A few years ago when Amal Graafstra first began chronicling his efforts to live in a key-free world by implanting radio-­frequency identification chips in his hands [see our cover story, ” Hands On”], his chip hacks generated lots of geeky Internet buzz. He compiled a book of RFID tricks, like building yourself an RFID-enabled pet door ( RFID Toys: 11 Cool Projects for Home, Office, and Entertainment , Wiley, 2006). And then his girlfriend also agreed to get implants—RFID ones, not the other controversial kind—so they could share cars and homes and computers with keyless, passwordless abandon. Could Valentine’s Day RFID specials be far behind?

Graafstra’s experiments in domestic chipping are entertaining, but they point to some of the larger issues that are upon us as human RFID tagging becomes ubiquitous—first as passports, drivers’ licenses, and medical bracelets, and then as implantable devices. What happens when people and their activities can be tracked and inventoried in much the way that Wal-Mart candy bars are today? Who’s allowed to hack what and know what about each one of us?

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Are You Ready for Workplace Brain Scanning?

Extracting and using brain data will make workers happier and more productive, backers say

11 min read
A photo collage showing a man wearing a eeg headset while looking at a computer screen.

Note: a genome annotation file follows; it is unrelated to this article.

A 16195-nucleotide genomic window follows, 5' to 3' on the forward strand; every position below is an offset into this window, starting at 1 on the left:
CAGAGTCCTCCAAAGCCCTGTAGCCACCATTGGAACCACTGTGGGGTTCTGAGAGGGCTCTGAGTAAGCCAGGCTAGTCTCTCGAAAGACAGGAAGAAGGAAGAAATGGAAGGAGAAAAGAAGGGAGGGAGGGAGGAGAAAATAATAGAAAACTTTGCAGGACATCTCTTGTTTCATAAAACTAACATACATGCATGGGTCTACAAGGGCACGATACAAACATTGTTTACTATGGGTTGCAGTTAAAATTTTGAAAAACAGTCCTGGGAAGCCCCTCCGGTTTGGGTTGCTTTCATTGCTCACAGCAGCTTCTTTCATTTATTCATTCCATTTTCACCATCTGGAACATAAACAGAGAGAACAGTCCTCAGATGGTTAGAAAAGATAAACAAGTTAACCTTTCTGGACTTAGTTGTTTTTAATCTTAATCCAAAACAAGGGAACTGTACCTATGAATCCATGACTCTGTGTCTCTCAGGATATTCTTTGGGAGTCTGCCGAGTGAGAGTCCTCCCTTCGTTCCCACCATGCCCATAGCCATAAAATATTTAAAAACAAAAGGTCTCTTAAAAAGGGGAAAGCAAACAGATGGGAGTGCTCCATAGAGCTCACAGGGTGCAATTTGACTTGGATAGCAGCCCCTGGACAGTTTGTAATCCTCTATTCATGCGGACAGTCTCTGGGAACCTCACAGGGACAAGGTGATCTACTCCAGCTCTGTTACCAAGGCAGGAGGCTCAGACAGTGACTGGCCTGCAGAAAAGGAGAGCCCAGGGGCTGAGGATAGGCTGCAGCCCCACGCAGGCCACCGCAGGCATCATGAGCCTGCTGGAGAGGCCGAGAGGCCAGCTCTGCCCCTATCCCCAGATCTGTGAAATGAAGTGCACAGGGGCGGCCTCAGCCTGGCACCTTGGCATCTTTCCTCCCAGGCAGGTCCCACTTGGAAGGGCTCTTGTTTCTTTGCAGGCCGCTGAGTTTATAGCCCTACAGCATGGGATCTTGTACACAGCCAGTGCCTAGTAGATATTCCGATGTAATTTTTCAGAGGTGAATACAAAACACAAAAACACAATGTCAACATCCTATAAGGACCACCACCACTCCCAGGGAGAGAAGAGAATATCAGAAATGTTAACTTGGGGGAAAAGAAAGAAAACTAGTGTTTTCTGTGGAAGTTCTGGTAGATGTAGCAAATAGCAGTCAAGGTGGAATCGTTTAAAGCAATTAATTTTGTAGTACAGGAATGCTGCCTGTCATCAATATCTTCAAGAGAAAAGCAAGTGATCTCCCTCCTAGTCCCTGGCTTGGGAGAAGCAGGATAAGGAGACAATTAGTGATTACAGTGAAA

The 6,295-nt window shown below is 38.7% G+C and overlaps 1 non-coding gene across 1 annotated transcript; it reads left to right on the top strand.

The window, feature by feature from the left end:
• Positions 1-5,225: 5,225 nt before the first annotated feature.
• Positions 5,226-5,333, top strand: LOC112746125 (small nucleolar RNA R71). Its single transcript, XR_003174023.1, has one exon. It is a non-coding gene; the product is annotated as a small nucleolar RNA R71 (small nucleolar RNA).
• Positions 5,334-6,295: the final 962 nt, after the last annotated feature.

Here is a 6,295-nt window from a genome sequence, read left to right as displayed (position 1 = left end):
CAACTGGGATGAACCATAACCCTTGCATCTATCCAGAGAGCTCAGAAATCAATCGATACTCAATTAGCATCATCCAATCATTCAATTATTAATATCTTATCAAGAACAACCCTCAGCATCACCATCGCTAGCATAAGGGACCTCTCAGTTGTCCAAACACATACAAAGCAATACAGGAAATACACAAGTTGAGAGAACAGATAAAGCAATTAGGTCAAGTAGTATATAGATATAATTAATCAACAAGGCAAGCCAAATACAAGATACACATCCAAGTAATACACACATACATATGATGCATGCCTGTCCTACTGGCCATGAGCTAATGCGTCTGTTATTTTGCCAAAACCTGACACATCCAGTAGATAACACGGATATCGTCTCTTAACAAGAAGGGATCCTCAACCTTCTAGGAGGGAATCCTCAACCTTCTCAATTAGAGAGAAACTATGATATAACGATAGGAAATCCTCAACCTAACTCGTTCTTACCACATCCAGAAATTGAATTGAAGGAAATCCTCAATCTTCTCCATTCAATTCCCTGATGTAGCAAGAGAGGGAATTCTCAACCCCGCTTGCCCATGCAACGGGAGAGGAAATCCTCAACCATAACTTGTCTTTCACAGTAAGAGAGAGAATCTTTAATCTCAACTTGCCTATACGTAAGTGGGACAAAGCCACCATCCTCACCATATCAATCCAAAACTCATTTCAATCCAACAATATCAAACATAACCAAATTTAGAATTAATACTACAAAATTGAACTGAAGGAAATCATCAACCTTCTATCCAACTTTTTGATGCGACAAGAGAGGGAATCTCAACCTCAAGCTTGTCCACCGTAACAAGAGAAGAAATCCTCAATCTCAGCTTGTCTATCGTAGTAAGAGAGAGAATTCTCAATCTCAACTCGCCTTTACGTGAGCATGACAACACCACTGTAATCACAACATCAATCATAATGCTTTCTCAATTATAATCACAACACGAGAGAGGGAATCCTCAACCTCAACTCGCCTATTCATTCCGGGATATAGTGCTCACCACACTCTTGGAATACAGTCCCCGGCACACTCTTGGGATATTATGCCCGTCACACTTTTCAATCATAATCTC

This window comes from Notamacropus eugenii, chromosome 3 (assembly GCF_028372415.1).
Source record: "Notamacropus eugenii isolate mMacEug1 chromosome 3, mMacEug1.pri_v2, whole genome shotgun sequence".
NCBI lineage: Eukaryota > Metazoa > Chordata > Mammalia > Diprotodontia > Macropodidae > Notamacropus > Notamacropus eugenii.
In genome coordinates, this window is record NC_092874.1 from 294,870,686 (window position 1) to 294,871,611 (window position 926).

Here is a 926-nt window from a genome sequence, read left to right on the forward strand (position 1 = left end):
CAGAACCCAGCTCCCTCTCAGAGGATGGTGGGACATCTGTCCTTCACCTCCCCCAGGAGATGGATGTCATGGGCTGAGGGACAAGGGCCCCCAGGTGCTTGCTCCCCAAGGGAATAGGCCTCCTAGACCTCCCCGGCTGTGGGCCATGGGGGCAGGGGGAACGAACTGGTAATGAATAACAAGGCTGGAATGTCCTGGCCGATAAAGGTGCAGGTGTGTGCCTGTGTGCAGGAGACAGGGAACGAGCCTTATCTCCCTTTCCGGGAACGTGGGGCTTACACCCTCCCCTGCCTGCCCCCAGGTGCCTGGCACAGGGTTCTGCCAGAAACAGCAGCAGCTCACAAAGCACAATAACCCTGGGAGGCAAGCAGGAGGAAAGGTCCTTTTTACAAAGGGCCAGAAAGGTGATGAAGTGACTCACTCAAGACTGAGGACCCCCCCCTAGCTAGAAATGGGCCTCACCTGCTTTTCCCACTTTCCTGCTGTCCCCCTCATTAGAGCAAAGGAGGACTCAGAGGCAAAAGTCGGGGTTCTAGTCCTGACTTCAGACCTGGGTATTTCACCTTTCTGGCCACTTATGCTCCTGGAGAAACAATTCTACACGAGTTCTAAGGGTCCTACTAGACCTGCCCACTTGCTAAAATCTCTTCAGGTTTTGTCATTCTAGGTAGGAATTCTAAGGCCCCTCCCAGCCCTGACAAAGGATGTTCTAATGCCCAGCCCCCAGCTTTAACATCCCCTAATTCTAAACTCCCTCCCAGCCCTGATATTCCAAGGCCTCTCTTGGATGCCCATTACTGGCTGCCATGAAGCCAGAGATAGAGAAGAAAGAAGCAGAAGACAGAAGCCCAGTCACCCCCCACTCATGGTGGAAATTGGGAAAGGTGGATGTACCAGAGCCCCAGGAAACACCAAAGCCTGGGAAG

Nadia Radic

Get ready: Neurotechnology is coming to the workplace. Neural sensors are now reliable and affordable enough to support commercial pilot projects that extract productivity-enhancing data from workers’ brains. These projects aren’t confined to specialized workplaces; they’re also happening in offices, factories, farms, and airports. The companies and people behind these neurotech devices are certain that they will improve our lives. But there are serious questions about whether work should be organized around certain functions of the brain, rather than the person as a whole.

To be clear, the kind of neurotech that’s currently available is nowhere close to reading minds. Sensors detect electrical activity across different areas of the brain, and the patterns in that activity can be broadly correlated with different feelings or physiological responses, such as stress, focus, or a reaction to external stimuli. These data can be exploited to make workers more efficient—and, proponents of the technology say, to make them happier. Two of the most interesting innovators in this field are the Israel-based startup InnerEye, which aims to give workers superhuman abilities, and Emotiv, a Silicon Valley neurotech company that’s bringing a brain-tracking wearable to office workers, including those working remotely.

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